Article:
Fabrics for base layers can be both natural and synthetic. Natural fabrics such as Merino wool and silk performs well for baselayers while polyester blends work well for base layers as well. These fabrics will perform well all season. Let’s take a minute to talk about Merino wool. Wool in general gives that itchy feeling and it is due to the large diameter of the wool fiber. Merino wool however, is much finer at 23 microns or lower. Fine merino wool comes in at 18 microns while as a comparision, human hair is 40 microns in diameter. The fine diameter gives Merino wool base layers that comfortable touch and feel. Because the chemical structure of merino wool, it also has the thermoregulation ability. Merino wool base layers moves sweat away from the skin to prevent overheating and traps pockets of air to keep the wearer warm when even when it is wet. The downside to Merino wool base layers is the price. The finer the wool, the more comfortable and expensive the base layer is. Polyester and polyester blends function well as base layers as they transfer moisture away from the skin very well. This is an important aspect of a base layer. Polyester base layers are well priced but the downside is the odour resistance as well as maintaining warmth when wet. In hot climates, cotton is a decent base layer fabric. It has good breathability and feel. Price wise, cotton base layers are hard to beat. The moisture wicking properties and the drying times leave a lot to be desired however, especially for cold climates. In cold climates and under high intensity activities such as mountain climbing or hiking, the body produces perspiration and this perspiration is absorbed by the cotton fibers. Due to the external climate being colder than the body, the soaked cotton draws heat from the body to evaporate or dry out the moisture, i.e. perspiration. Hence, the term ‘cotton kills’ as in cold climates where the wearer is trying to stay warm, cotton does the opposite; it draws heat away from the body. In contrast, cotton will work for hot climates as when cotton is soaked after physical exertion, due the hot climate, the cotton will draw heat from the body and the environment to dry out the moisture. This will help to lower the body temperature and have that cooling effect.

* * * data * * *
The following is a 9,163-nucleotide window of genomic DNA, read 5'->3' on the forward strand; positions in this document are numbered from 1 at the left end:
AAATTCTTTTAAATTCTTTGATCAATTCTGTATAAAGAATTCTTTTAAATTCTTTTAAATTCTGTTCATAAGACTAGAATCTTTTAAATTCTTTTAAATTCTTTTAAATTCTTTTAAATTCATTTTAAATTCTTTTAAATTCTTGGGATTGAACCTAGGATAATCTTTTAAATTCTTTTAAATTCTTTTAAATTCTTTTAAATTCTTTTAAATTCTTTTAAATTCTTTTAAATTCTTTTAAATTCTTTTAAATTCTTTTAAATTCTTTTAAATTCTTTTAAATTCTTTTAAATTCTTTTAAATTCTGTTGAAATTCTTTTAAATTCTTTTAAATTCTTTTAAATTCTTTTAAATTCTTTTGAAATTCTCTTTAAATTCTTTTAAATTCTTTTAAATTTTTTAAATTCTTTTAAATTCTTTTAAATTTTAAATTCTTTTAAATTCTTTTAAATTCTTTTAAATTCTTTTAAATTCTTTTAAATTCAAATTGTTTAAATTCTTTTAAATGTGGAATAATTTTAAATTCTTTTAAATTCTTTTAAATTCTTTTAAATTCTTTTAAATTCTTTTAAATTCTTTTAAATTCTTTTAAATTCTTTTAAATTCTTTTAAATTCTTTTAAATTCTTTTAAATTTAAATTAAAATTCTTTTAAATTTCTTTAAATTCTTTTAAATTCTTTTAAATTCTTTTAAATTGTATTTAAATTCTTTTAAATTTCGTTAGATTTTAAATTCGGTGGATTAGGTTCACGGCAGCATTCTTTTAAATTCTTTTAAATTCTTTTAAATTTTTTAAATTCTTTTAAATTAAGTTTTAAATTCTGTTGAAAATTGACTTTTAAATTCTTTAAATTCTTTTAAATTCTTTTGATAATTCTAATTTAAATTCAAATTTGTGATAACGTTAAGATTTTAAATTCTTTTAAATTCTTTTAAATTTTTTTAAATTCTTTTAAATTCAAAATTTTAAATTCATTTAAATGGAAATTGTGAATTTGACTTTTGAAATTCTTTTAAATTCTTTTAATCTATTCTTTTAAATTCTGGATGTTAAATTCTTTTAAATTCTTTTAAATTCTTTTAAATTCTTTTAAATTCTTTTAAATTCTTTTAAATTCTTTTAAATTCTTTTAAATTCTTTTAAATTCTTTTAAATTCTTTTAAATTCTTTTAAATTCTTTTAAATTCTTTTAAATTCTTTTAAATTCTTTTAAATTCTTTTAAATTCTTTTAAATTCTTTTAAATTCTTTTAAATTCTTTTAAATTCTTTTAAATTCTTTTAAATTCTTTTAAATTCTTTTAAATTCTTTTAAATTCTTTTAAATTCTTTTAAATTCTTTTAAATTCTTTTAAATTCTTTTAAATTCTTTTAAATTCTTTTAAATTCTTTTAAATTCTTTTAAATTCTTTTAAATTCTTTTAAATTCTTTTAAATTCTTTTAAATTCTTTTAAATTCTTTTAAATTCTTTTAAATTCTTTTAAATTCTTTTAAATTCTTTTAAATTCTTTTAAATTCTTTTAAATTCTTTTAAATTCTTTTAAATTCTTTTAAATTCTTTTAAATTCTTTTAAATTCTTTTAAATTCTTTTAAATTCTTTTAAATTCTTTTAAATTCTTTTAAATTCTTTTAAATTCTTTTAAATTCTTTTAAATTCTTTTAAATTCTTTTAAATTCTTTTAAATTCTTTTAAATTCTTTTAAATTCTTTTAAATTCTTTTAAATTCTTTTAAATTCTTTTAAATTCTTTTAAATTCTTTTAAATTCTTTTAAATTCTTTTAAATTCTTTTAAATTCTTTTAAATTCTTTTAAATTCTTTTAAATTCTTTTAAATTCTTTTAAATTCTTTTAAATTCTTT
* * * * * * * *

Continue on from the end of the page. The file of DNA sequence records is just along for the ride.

Fabrics for mid layer can be made with either natural or synthetic materials. Natural materials will include fabrics such as Merino wool and goose/duck down while synthetic materials include polyester fleece as well as synthetic fill. The function of mid layers is to provide insulation. The secondary function of the mid layer is to move the moisture from the baselayer to the mid layer or outer most layer for evaporation. All the materials make use of having pockets of air to provide insulation. For natural materials, goose fill down jackets provide the best weight to warmth ratio but the downside is the prohibitive cost. Merino wool provides good warmth when wet, but it doesn’t have good warmth to weight ratio and price. Polyester fleece and synthetic fill down jackets provide excellent performance in terms of warmth to weight ratio and cost. There is hardly any downside to using synthetic materials for mid layers. For goose/duck fill down jackets, the measure of the amount of warmth the mid layer will provide is known as ‘fill power’. The higher the ‘fill power’, the warmer and lighter the mid layer will be. This also translates into higher price. Synthetic fill jackets make use of polyester threading to mimic the goose/duck plumage used in down jackets. For the casual adventurer, synthetic mid layers will perform well and cost less while mid layers made with natural materials will last longer generally but cost more.